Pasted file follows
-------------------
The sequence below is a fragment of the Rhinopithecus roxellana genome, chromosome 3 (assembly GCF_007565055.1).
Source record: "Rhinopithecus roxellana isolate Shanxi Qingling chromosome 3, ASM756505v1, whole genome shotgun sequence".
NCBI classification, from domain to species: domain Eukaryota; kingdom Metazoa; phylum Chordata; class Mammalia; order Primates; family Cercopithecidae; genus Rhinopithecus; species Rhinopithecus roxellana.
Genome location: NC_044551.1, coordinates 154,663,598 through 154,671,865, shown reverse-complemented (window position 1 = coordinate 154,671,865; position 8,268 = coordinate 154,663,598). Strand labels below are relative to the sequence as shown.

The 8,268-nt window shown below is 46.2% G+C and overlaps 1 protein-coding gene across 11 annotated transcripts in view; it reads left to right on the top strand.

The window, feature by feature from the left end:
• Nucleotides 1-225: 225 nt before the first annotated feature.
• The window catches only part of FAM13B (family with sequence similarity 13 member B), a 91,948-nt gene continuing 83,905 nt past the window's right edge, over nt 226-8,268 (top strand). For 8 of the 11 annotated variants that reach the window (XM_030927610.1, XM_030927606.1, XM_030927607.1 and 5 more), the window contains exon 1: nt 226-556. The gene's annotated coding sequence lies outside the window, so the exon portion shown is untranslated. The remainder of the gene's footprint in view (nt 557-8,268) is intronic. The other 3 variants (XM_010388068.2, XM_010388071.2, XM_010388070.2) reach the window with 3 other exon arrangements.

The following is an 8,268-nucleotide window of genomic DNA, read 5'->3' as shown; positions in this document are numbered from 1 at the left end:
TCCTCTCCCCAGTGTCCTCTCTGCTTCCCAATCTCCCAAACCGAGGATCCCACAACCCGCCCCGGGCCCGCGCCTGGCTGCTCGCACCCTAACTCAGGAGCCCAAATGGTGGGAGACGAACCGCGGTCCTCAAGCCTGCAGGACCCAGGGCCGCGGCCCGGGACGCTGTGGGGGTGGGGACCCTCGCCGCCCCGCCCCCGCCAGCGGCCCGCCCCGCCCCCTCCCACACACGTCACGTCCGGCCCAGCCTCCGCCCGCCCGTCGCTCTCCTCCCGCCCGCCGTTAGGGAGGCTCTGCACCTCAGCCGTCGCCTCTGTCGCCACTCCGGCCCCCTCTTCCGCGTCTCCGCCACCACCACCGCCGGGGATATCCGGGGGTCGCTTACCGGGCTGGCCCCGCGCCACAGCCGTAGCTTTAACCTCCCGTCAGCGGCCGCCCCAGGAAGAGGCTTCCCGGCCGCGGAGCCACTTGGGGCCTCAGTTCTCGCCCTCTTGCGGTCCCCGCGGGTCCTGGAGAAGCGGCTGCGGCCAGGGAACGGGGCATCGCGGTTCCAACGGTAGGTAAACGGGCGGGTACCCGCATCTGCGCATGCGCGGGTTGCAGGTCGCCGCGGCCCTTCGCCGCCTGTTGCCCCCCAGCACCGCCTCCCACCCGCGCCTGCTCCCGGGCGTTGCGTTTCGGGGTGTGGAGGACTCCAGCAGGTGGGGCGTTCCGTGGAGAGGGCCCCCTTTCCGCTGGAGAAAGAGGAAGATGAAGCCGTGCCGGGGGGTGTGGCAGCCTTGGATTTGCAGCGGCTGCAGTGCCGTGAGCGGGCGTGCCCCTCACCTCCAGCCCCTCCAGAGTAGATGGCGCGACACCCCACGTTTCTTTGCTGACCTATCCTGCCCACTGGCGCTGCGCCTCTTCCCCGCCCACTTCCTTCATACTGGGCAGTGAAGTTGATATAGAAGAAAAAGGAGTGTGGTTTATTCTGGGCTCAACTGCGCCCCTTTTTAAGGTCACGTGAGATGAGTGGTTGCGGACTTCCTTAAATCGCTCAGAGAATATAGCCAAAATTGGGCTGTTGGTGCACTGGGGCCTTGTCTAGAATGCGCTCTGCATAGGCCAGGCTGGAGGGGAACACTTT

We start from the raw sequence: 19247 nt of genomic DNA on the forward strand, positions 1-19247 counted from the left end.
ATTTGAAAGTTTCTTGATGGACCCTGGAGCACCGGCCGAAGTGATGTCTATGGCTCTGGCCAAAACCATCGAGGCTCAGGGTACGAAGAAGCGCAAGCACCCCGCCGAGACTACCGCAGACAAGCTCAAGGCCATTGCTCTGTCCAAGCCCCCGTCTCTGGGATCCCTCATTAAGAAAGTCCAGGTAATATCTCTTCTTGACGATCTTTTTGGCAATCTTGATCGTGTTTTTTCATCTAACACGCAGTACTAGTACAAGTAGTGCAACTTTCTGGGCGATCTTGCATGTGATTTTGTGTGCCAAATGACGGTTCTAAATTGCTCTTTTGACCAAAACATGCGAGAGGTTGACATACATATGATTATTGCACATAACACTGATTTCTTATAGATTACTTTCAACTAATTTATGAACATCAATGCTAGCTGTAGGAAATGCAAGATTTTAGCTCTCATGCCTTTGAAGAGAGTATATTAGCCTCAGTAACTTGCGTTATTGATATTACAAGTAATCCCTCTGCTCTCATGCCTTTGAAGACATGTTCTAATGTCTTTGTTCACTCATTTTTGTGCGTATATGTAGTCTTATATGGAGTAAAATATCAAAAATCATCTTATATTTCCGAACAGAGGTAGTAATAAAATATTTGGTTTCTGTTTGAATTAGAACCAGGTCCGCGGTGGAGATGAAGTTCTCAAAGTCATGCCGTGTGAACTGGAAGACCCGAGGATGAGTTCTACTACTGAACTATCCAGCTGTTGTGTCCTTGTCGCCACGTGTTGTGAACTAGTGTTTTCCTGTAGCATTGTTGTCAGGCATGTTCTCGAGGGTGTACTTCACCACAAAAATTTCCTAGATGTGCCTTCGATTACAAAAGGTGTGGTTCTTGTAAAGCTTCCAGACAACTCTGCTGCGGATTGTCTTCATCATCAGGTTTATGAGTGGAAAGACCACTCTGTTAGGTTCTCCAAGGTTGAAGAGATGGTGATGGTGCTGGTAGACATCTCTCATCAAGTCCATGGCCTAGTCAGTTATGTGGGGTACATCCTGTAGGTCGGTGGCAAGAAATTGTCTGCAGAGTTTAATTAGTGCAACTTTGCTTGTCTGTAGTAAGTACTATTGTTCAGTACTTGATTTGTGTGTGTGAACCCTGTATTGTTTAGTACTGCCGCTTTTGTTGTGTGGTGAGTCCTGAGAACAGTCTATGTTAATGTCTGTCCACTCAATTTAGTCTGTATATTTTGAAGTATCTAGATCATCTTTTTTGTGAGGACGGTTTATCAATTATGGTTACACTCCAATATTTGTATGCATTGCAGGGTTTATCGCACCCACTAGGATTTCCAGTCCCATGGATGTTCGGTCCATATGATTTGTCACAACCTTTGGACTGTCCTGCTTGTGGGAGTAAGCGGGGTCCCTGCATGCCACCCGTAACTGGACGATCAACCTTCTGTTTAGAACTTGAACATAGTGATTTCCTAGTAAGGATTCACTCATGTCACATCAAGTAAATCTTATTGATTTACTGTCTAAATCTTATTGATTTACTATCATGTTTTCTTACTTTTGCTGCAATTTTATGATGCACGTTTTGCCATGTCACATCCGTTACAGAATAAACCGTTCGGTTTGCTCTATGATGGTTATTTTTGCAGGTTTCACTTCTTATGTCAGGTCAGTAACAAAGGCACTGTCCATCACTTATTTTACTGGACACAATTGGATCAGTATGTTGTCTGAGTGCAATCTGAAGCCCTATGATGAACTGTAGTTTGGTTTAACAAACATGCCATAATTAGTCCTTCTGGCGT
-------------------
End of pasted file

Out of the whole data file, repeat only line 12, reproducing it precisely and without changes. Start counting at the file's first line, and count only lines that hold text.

ATTTGAAAGTTTCTTGATGGACCCTGGAGCACCGGCCGAAGTGATGTCTATGGCTCTGGCCAAAACCATCGAGGCTCAGGGTACGAAGAAGCGCAAGCACCCCGCCGAGACTACCGCAGACAAGCTCAAGGCCATTGCTCTGTCCAAGCCCCCGTCTCTGGGATCCCTCATTAAGAAAGTCCAGGTAATATCTCTTCTTGACGATCTTTTTGGCAATCTTGATCGTGTTTTTTCATCTAACACGCAGTACTAGTACAAGTAGTGCAACTTTCTGGGCGATCTTGCATGTGATTTTGTGTGCCAAATGACGGTTCTAAATTGCTCTTTTGACCAAAACATGCGAGAGGTTGACATACATATGATTATTGCACATAACACTGATTTCTTATAGATTACTTTCAACTAATTTATGAACATCAATGCTAGCTGTAGGAAATGCAAGATTTTAGCTCTCATGCCTTTGAAGAGAGTATATTAGCCTCAGTAACTTGCGTTATTGATATTACAAGTAATCCCTCTGCTCTCATGCCTTTGAAGACATGTTCTAATGTCTTTGTTCACTCATTTTTGTGCGTATATGTAGTCTTATATGGAGTAAAATATCAAAAATCATCTTATATTTCCGAACAGAGGTAGTAATAAAATATTTGGTTTCTGTTTGAATTAGAACCAGGTCCGCGGTGGAGATGAAGTTCTCAAAGTCATGCCGTGTGAACTGGAAGACCCGAGGATGAGTTCTACTACTGAACTATCCAGCTGTTGTGTCCTTGTCGCCACGTGTTGTGAACTAGTGTTTTCCTGTAGCATTGTTGTCAGGCATGTTCTCGAGGGTGTACTTCACCACAAAAATTTCCTAGATGTGCCTTCGATTACAAAAGGTGTGGTTCTTGTAAAGCTTCCAGACAACTCTGCTGCGGATTGTCTTCATCATCAGGTTTATGAGTGGAAAGACCACTCTGTTAGGTTCTCCAAGGTTGAAGAGATGGTGATGGTGCTGGTAGACATCTCTCATCAAGTCCATGGCCTAGTCAGTTATGTGGGGTACATCCTGTAGGTCGGTGGCAAGAAATTGTCTGCAGAGTTTAATTAGTGCAACTTTGCTTGTCTGTAGTAAGTACTATTGTTCAGTACTTGATTTGTGTGTGTGAACCCTGTATTGTTTAGTACTGCCGCTTTTGTTGTGTGGTGAGTCCTGAGAACAGTCTATGTTAATGTCTGTCCACTCAATTTAGTCTGTATATTTTGAAGTATCTAGATCATCTTTTTTGTGAGGACGGTTTATCAATTATGGTTACACTCCAATATTTGTATGCATTGCAGGGTTTATCGCACCCACTAGGATTTCCAGTCCCATGGATGTTCGGTCCATATGATTTGTCACAACCTTTGGACTGTCCTGCTTGTGGGAGTAAGCGGGGTCCCTGCATGCCACCCGTAACTGGACGATCAACCTTCTGTTTAGAACTTGAACATAGTGATTTCCTAGTAAGGATTCACTCATGTCACATCAAGTAAATCTTATTGATTTACTGTCTAAATCTTATTGATTTACTATCATGTTTTCTTACTTTTGCTGCAATTTTATGATGCACGTTTTGCCATGTCACATCCGTTACAGAATAAACCGTTCGGTTTGCTCTATGATGGTTATTTTTGCAGGTTTCACTTCTTATGTCAGGTCAGTAACAAAGGCACTGTCCATCACTTATTTTACTGGACACAATTGGATCAGTATGTTGTCTGAGTGCAATCTGAAGCCCTATGATGAACTGTAGTTTGGTTTAACAAACATGCCATAATTAGTCCTTCTGGCGT